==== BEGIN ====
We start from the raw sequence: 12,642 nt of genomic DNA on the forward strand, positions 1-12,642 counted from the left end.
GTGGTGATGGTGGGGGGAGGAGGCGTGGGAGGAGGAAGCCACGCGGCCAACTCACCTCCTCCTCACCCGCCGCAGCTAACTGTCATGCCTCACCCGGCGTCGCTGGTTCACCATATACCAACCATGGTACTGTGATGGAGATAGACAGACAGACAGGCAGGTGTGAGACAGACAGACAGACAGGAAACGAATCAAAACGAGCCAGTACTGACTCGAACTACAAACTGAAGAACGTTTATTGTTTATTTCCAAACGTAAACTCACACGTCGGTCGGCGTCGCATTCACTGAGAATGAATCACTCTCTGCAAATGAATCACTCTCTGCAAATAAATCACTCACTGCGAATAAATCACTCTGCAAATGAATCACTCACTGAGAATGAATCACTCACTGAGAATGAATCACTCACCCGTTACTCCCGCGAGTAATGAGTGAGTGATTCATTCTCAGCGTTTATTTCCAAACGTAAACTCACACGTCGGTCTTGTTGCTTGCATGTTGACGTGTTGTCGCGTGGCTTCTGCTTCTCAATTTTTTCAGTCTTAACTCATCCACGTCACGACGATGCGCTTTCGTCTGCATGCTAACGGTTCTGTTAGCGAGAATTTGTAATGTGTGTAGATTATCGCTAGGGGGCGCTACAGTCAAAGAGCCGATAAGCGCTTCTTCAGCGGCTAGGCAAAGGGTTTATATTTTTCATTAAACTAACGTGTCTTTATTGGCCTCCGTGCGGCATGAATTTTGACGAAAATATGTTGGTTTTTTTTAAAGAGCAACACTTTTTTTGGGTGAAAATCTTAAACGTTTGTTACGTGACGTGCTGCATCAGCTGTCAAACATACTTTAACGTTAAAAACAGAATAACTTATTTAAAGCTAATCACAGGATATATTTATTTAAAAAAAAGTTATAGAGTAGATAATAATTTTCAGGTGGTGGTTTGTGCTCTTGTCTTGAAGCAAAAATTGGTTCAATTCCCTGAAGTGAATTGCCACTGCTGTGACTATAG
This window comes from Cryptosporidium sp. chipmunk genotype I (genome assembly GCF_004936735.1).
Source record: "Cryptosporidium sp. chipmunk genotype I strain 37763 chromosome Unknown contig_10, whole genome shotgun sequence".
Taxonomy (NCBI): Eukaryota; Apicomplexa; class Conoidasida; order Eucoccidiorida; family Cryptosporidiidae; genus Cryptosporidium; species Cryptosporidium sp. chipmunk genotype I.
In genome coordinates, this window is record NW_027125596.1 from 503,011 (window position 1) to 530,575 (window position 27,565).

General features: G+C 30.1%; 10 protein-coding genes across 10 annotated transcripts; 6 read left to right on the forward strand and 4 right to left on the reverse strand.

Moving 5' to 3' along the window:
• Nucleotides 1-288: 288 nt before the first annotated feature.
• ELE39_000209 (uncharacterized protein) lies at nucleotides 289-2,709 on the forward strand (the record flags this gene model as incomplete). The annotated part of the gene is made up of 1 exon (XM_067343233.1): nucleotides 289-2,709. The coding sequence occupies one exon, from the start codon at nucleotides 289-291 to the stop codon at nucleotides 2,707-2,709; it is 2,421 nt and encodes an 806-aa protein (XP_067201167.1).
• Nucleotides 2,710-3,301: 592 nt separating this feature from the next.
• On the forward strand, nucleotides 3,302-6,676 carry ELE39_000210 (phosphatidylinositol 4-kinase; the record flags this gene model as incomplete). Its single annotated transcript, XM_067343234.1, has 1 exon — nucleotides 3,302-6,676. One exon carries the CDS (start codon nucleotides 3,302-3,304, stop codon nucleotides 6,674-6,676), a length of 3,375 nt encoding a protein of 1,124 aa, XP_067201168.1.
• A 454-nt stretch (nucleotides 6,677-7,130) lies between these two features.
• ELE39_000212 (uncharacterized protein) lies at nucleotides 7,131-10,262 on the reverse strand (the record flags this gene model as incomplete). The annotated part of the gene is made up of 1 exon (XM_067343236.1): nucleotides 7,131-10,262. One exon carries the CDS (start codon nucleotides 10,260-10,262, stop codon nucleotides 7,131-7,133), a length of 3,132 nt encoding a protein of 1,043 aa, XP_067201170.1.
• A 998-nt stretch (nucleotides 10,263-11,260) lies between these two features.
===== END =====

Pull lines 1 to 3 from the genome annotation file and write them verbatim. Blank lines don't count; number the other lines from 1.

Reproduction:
We start from the raw sequence: 12,642 nt of genomic DNA on the forward strand, positions 1-12,642 counted from the left end.
GTGGTGATGGTGGGGGGAGGAGGCGTGGGAGGAGGAAGCCACGCGGCCAACTCACCTCCTCCTCACCCGCCGCAGCTAACTGTCATGCCTCACCCGGCGTCGCTGGTTCACCATATACCAACCATGGTACTGTGATGGAGATAGACAGACAGACAGGCAGGTGTGAGACAGACAGACAGACAGGAAACGAATCAAAACGAGCCAGTACTGACTCGAACTACAAACTGAAGAACGTTTATTGTTTATTTCCAAACGTAAACTCACACGTCGGTCGGCGTCGCATTCACTGAGAATGAATCACTCTCTGCAAATGAATCACTCTCTGCAAATAAATCACTCACTGCGAATAAATCACTCTGCAAATGAATCACTCACTGAGAATGAATCACTCACTGAGAATGAATCACTCACCCGTTACTCCCGCGAGTAATGAGTGAGTGATTCATTCTCAGCGTTTATTTCCAAACGTAAACTCACACGTCGGTCTTGTTGCTTGCATGTTGACGTGTTGTCGCGTGGCTTCTGCTTCTCAATTTTTTCAGTCTTAACTCATCCACGTCACGACGATGCGCTTTCGTCTGCATGCTAACGGTTCTGTTAGCGAGAATTTGTAATGTGTGTAGATTATCGCTAGGGGGCGCTACAGTCAAAGAGCCGATAAGCGCTTCTTCAGCGGCTAGGCAAAGGGTTTATATTTTTCATTAAACTAACGTGTCTTTATTGGCCTCCGTGCGGCATGAATTTTGACGAAAATATGTTGGTTTTTTTTAAAGAGCAACACTTTTTTTGGGTGAAAATCTTAAACGTTTGTTACGTGACGTGCTGCATCAGCTGTCAAACATACTTTAACGTTAAAAACAGAATAACTTATTTAAAGCTAATCACAGGATATATTTATTTAAAAAAAAGTTATAGAGTAGATAATAATTTTCAGGTGGTGGTTTGTGCTCTTGTCTTGAAGCAAAAATTGGTTCAATTCCCTGAAGTGAATTGCCACTGCTGTGACTATAG
This window comes from Cryptosporidium sp. chipmunk genotype I (genome assembly GCF_004936735.1).